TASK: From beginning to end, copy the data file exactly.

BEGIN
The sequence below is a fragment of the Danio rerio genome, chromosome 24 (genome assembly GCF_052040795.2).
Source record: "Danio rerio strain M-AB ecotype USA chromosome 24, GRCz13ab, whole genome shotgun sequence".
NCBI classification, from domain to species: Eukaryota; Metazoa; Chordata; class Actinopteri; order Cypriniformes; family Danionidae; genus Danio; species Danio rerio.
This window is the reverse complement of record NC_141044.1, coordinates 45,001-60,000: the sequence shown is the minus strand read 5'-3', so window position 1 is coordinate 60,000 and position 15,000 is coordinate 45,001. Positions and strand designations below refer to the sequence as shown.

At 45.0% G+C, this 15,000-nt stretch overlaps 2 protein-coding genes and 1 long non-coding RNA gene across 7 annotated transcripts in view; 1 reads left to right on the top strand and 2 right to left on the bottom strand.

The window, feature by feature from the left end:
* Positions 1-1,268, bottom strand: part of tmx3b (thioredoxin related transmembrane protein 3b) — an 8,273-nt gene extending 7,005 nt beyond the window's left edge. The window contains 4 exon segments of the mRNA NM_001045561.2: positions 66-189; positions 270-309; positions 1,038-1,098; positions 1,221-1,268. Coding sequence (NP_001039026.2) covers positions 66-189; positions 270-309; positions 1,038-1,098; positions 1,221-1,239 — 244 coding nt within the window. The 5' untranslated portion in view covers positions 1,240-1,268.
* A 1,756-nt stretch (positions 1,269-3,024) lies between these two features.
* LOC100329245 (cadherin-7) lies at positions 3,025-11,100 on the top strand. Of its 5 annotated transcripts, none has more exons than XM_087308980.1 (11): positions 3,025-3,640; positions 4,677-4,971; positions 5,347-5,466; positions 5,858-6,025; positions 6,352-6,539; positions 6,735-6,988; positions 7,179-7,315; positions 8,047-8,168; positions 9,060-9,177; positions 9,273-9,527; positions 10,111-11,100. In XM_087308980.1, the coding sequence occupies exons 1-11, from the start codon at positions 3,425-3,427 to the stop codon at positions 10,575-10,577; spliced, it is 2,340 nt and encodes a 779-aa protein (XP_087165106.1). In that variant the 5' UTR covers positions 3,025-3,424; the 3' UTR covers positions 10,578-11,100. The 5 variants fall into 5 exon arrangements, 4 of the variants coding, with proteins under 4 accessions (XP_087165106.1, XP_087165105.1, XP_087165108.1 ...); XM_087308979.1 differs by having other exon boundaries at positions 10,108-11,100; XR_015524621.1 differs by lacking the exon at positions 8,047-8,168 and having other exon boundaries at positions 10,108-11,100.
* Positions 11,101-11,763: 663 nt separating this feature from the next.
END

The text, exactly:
The sequence below is a fragment of the Danio rerio genome, chromosome 24 (genome assembly GCF_052040795.2).
Source record: "Danio rerio strain M-AB ecotype USA chromosome 24, GRCz13ab, whole genome shotgun sequence".
NCBI classification, from domain to species: Eukaryota; Metazoa; Chordata; class Actinopteri; order Cypriniformes; family Danionidae; genus Danio; species Danio rerio.
This window is the reverse complement of record NC_141044.1, coordinates 45,001-60,000: the sequence shown is the minus strand read 5'-3', so window position 1 is coordinate 60,000 and position 15,000 is coordinate 45,001. Positions and strand designations below refer to the sequence as shown.

At 45.0% G+C, this 15,000-nt stretch overlaps 2 protein-coding genes and 1 long non-coding RNA gene across 7 annotated transcripts in view; 1 reads left to right on the top strand and 2 right to left on the bottom strand.

The window, feature by feature from the left end:
* Positions 1-1,268, bottom strand: part of tmx3b (thioredoxin related transmembrane protein 3b) — an 8,273-nt gene extending 7,005 nt beyond the window's left edge. The window contains 4 exon segments of the mRNA NM_001045561.2: positions 66-189; positions 270-309; positions 1,038-1,098; positions 1,221-1,268. Coding sequence (NP_001039026.2) covers positions 66-189; positions 270-309; positions 1,038-1,098; positions 1,221-1,239 — 244 coding nt within the window. The 5' untranslated portion in view covers positions 1,240-1,268.
* A 1,756-nt stretch (positions 1,269-3,024) lies between these two features.
* LOC100329245 (cadherin-7) lies at positions 3,025-11,100 on the top strand. Of its 5 annotated transcripts, none has more exons than XM_087308980.1 (11): positions 3,025-3,640; positions 4,677-4,971; positions 5,347-5,466; positions 5,858-6,025; positions 6,352-6,539; positions 6,735-6,988; positions 7,179-7,315; positions 8,047-8,168; positions 9,060-9,177; positions 9,273-9,527; positions 10,111-11,100. In XM_087308980.1, the coding sequence occupies exons 1-11, from the start codon at positions 3,425-3,427 to the stop codon at positions 10,575-10,577; spliced, it is 2,340 nt and encodes a 779-aa protein (XP_087165106.1). In that variant the 5' UTR covers positions 3,025-3,424; the 3' UTR covers positions 10,578-11,100. The 5 variants fall into 5 exon arrangements, 4 of the variants coding, with proteins under 4 accessions (XP_087165106.1, XP_087165105.1, XP_087165108.1 ...); XM_087308979.1 differs by having other exon boundaries at positions 10,108-11,100; XR_015524621.1 differs by lacking the exon at positions 8,047-8,168 and having other exon boundaries at positions 10,108-11,100.
* Positions 11,101-11,763: 663 nt separating this feature from the next.